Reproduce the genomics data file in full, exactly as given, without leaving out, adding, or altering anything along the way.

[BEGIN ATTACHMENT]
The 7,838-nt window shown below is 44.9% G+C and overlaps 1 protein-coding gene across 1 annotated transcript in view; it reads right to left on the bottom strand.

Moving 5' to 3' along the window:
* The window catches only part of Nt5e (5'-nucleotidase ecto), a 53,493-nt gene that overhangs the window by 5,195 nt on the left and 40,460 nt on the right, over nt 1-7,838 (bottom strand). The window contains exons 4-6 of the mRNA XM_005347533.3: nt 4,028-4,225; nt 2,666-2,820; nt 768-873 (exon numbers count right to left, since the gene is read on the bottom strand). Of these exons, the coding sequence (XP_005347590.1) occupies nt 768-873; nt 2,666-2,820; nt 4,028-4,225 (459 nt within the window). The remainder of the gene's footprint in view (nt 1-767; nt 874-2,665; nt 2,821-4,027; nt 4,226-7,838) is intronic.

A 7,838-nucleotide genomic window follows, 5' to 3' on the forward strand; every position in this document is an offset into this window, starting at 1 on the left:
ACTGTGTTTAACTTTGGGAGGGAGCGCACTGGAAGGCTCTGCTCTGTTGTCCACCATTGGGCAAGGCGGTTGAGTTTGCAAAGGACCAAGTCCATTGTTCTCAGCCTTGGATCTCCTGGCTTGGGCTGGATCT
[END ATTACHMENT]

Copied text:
The 7,838-nt window shown below is 44.9% G+C and overlaps 1 protein-coding gene across 1 annotated transcript in view; it reads right to left on the bottom strand.

Moving 5' to 3' along the window:
* The window catches only part of Nt5e (5'-nucleotidase ecto), a 53,493-nt gene that overhangs the window by 5,195 nt on the left and 40,460 nt on the right, over nt 1-7,838 (bottom strand). The window contains exons 4-6 of the mRNA XM_005347533.3: nt 4,028-4,225; nt 2,666-2,820; nt 768-873 (exon numbers count right to left, since the gene is read on the bottom strand). Of these exons, the coding sequence (XP_005347590.1) occupies nt 768-873; nt 2,666-2,820; nt 4,028-4,225 (459 nt within the window). The remainder of the gene's footprint in view (nt 1-767; nt 874-2,665; nt 2,821-4,027; nt 4,226-7,838) is intronic.

A 7,838-nucleotide genomic window follows, 5' to 3' on the forward strand; every position in this document is an offset into this window, starting at 1 on the left:
ACTGTGTTTAACTTTGGGAGGGAGCGCACTGGAAGGCTCTGCTCTGTTGTCCACCATTGGGCAAGGCGGTTGAGTTTGCAAAGGACCAAGTCCATTGTTCTCAGCCTTGGATCTCCTGGCTTGGGCTGGATCT